Bermudian doctor wins virtual pitch for cancer treatment research funding – The Royal Gazette

Updated: October 16, 2022 11:18

Dr. Sheldon Holder, assistant professor of pathology and laboratory medicine at Brown University (photo provided)

A Bermudian doctor has won $70,000 in funding to conduct clinical trials of a potentially life-saving cancer treatment after winning a virtual pitch competition.

Sheldon Holder, assistant professor of pathology and laboratory medicine at Brown University in Rhode Island, where he is also a medical oncologist at the university’s cancer center, was one of two winners of the competition organized by the foundation Remedies at hand.

His pitch proposed repurposing the drug Degarelix used to treat prostate cancer for using the treatment of bladder cancer in the same way – by blocking testosterone.

Dr Holder, a Pembroke native who moved to the United States to study after graduating from the Bermuda Institute, said: “This funding opportunity is different from most.

“Cures Within Reach is funding drugs to redirect clinical trials – they are already FDA [Food and Drug Administration] approved.

“It doesn’t have to be for cancer, but the researcher or the doctor thinks that using the drug for another disease might be beneficial. They are cheaper for a new drug since they are already approved – we know they are safe. It is a guarantee to see if it works for another type of disease.

“I am very happy to be able to do this clinical trial. We have known for a long time that men develop bladder cancer more frequently than women.

“They used to think it was because of things like smoking as men smoked more than women or occupational hazards as they tended to work in industrial settings, but it’s been well documented that this was not the case because even when you control for that, the disparity still exists.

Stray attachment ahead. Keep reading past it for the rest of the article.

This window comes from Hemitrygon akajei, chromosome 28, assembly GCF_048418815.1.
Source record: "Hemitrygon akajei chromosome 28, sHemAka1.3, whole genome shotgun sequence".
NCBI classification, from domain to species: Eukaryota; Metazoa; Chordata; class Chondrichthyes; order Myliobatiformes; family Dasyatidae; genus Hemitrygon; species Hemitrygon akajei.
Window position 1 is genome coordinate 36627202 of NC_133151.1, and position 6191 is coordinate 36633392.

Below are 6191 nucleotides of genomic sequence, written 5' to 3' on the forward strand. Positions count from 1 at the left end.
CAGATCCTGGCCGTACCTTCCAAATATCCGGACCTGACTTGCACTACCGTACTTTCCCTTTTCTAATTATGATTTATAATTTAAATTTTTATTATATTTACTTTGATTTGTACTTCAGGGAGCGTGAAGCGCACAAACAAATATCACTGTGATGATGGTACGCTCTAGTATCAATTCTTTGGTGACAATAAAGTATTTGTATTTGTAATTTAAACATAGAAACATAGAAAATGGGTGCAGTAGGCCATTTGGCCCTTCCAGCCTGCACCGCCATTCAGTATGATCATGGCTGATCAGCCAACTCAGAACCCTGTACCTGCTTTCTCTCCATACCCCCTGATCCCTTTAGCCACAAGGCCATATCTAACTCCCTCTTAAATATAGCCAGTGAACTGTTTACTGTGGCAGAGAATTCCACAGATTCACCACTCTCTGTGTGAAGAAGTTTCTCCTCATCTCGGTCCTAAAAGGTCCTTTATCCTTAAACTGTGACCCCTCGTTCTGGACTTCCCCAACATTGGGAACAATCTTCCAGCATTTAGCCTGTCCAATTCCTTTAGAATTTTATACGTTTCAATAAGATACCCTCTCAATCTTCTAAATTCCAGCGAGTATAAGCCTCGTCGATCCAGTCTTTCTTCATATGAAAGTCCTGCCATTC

“Some think it’s because of testosterone levels – I think it’s implicated in the development of bladder cancer. The way we treat it now is chemotherapy followed by surgery to remove the bladder.

“I also treat the prostate and we block testosterone but we never do that for bladder cancer. We will use a drug that we use in the prostate and use it in the bladder to lower their testosterone levels.

Dr Holder said a pilot study involving around 32 patient volunteers will be conducted in order to get a signal on whether the hypothesis is true. If so, there will be a phase two study that will require a larger grant and include hundreds of volunteers and collaboration with other cancer centers. The whole process could take at least four years, he said.

Asked if he thought the treatment could extend to other types of cancer, Dr Holder said: ‘For this trial we are only looking at bladder cancer – it makes it easier the conclusion. However, there may be other types of cancer that are also sensitive to testosterone and we are certainly interested in evaluating other types of cancer.

Dr Holder gave a seven-minute virtual pitch and was voted the winner last Thursday not only by a panel of experts but also by members of the public, including fellow Bermuda who he called on in August for the sustain.

He said: “I would like to thank my home country, I have received many messages of congratulations and good wishes, I thank my friends, my family and the people in the countryside for the support they have given me. showed – it’s heart-warming.”

The full pitch can be viewed here.

As principal investigator, Dr. Holder will be fully involved in the trials that will test both men and women with bladder cancer.

About Hector Hedgepeth

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